Adaptation for Single Births
The propensity for primates, including humans, to have only one fetus at a time.
Mammalian infants are born at either of two stages: altricial or precocial. Altricial infants are those that are born immature and helpless, e.g., rodents. Precocial infants are born able to move about soon after birth, e.g., deer. Animals that are born precocial, like primates, are K-selected, meaning that they give birth to a smaller number of offspring at a time (MacArthur and Wilson 1967; Martin 1983; Pianka 1970). Humans are part of a group of primates known as “higher primates” which typically give birth to single offspring at a time (Martin 2007). Having fewer offspring at a time allows the fetus to have a larger body size at birth and be more developed at birth in order to increase the chance of survival (Martin 2013). The adaptation for having a single fetus at a time may be a result of the ancestral morphology, or shape, of the uterus.
During pregnancy, a fetus develops and grows in the uterus. Placental mammals have a uterus which has two chambers, or spaces, allowing for multiple fetuses to gestate, or grow, at a time (Martin 2013). Women are one of the few mammalian exceptions that have a uterine morphology where the uterus only has a single chamber (Martin 2013). The single-chambered uterus develops early in-utero from the fusion of reproductive tracts (Martin 2013). Today, a low percentage of women (0.033%) are born with a two-chambered uterus (Martin 2013). Although these women can still have viable pregnancies, their babies are typically born premature and via medical interventions, such as cesarean section (Martin 2013).
The adaptation for humans to have single births may be a result of the overall space provided in the uterus to support developing fetuses. Primates are born at a more developed, or precocial, stage and thus are typically born at a relatively larger body size compared to altricial mammals. A fetus that is larger therefore affords less space in the uterus to support multiple fetuses to develop (Hamlett and Wislocki 1934). With fewer fetuses in the uterus at a time, a fetus can have a longer gestation, or pregnancy, period. A lengthened gestation period provides extra time for the fetus to grow in body size. Gestation length in precocial species is almost three times longer than that of altricial species (Martin 2007). This trend extends within precocial species, such as the primates. Relative to maternal body size, apes have longer gestation lengths than monkeys. Humans, as apes, have a gestation period of, on average, 40 weeks, whereas some monkeys have gestation periods of less than half that amount of time.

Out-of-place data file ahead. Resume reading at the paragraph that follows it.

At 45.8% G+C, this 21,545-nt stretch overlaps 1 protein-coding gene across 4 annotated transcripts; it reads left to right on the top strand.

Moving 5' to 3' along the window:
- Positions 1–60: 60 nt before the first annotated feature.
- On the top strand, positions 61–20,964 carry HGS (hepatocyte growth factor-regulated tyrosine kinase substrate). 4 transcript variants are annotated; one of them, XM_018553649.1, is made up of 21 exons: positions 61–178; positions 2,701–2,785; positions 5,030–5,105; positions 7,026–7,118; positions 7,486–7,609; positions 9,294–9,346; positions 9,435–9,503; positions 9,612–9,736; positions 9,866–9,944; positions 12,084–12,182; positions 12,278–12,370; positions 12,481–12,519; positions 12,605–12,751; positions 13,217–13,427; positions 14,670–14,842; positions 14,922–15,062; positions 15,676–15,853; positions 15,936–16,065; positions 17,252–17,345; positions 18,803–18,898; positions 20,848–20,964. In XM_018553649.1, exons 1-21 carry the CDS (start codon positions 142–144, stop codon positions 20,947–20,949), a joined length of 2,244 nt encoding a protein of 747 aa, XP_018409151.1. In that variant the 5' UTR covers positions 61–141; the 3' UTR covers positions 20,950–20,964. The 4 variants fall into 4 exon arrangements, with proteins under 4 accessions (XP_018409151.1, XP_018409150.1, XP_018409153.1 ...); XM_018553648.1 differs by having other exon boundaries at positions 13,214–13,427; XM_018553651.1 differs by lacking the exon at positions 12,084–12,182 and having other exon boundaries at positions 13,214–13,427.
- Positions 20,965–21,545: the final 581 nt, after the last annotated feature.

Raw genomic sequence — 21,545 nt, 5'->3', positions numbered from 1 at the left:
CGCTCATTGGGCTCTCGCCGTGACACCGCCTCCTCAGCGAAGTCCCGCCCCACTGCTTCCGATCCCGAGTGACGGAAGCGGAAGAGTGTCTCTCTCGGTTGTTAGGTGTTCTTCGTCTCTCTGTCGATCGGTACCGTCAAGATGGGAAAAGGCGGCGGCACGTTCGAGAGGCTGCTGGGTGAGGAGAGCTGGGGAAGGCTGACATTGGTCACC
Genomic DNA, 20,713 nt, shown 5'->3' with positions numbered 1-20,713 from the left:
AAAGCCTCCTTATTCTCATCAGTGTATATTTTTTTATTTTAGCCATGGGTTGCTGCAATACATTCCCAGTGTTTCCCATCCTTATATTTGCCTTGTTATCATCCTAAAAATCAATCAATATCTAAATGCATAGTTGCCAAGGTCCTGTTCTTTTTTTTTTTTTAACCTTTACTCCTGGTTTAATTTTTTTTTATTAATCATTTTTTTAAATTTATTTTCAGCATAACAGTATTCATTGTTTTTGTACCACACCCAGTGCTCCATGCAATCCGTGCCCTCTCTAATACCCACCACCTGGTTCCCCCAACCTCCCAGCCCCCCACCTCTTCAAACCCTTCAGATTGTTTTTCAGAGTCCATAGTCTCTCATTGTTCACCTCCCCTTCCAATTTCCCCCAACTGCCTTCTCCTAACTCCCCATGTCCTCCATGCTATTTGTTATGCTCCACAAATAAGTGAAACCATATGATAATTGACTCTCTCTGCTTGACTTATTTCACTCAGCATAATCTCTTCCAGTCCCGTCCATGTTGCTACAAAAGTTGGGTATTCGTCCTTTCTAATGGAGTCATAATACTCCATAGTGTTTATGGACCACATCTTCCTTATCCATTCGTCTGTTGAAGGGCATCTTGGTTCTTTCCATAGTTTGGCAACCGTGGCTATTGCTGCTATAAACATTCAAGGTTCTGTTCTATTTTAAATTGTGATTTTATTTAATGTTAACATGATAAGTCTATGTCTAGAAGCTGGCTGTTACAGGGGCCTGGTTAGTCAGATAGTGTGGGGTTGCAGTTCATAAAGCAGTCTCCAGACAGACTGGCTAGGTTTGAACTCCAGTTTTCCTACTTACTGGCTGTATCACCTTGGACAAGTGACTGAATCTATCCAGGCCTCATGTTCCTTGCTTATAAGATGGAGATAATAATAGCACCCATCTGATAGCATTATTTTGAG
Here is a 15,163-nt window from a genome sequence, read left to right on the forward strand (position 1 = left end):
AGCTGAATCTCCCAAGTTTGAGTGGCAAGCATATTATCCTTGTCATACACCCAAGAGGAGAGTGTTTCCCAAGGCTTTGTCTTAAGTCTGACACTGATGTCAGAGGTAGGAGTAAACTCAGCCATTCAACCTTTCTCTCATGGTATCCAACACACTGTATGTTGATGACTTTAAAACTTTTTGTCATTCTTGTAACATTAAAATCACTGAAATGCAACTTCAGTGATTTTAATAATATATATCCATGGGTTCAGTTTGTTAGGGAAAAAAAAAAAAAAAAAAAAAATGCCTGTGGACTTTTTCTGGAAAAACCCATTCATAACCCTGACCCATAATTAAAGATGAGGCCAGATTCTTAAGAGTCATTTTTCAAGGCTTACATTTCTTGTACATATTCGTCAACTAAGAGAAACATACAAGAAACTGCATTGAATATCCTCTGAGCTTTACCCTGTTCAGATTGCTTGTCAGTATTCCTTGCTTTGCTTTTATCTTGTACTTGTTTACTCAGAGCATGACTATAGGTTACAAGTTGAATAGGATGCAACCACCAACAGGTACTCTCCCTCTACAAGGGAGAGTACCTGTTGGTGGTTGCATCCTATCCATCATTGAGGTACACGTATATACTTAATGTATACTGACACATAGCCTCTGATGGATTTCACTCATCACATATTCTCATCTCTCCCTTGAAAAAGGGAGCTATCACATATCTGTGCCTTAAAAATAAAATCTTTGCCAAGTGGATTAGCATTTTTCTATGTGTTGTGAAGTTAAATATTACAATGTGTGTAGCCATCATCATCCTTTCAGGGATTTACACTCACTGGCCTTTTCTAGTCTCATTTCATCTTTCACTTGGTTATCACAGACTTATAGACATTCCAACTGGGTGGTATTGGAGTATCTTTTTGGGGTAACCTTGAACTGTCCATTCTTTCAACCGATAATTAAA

Another way to view how the gestation period influences the number of offspring is to consider the amount of energy it takes to gestate and grow a fetus. Increased gestation lengths in humans and the other apes increase the energetic burden placed upon the mother through the prolonged nutrient supply to the fetus. The timing of birth is now thought to be due to when the maternal metabolic limit is reached, and the mother can no longer support the fetus’s caloric needs (Dunsworth et al. 2012). In single birth, this metabolic limit is reached at 40 weeks and then birth occurs (Dunsworth et al. 2012). In multiple births, however, the mother’s metabolism must support more than one fetus, increasing her metabolic demands throughout the gestation. This decreases the length of gestation, as the Mother’s metabolic limit will be exceeded sooner rather than when the Mother is only providing for one fetus. Women who have twins have an average gestation length of 37 weeks, three weeks earlier than what is seen in an average singleton birth (Martin 2013). An infant born this early also affects the birth weight, coinciding with the standard threshold for premature infants (Martin 2013).
Decreased time in utero decreases the birth weight of the infant. The average birth weight of a single human infant is 7.5 pounds whereas in twins, the average birth weight decreases to, on average, 5.25 pounds (Martin 2013). Premature births and lower birth weights are associated with greater health risks such as coronary heart disease and hypertension (Trevathan 2010). Additionally, premature infants require more direct care from the Mother in order to survive than those infants born fully developed. In premedicinal times and throughout our evolutionary history, this would have caused excess strain and burden on the Mother and may have resulted in a higher infant mortality.
Evolutionarily, primates are adapted to giving birth to one infant at a time because it is beneficial for their reproductive success. The metabolic limit for fetal growth is determined by the mother (Dunsworth et al. 2012), and having a single offspring allows for a longer gestation period and a healthier infant. A single fetus can grow larger and more developed in utero without conceding space to multiple fetuses.
Humans typically give birth to one offspring at a time due to the morphology of the human uterus only supporting one embryo at a time. The single-chambered uterus evolved early in primate evolution and allows the fetus to be born more developed, as well as larger in body size. These adaptations ensured a better chance at survival in the evolutionary environment in which we, as primates, evolved, as well as in today’s modern world.
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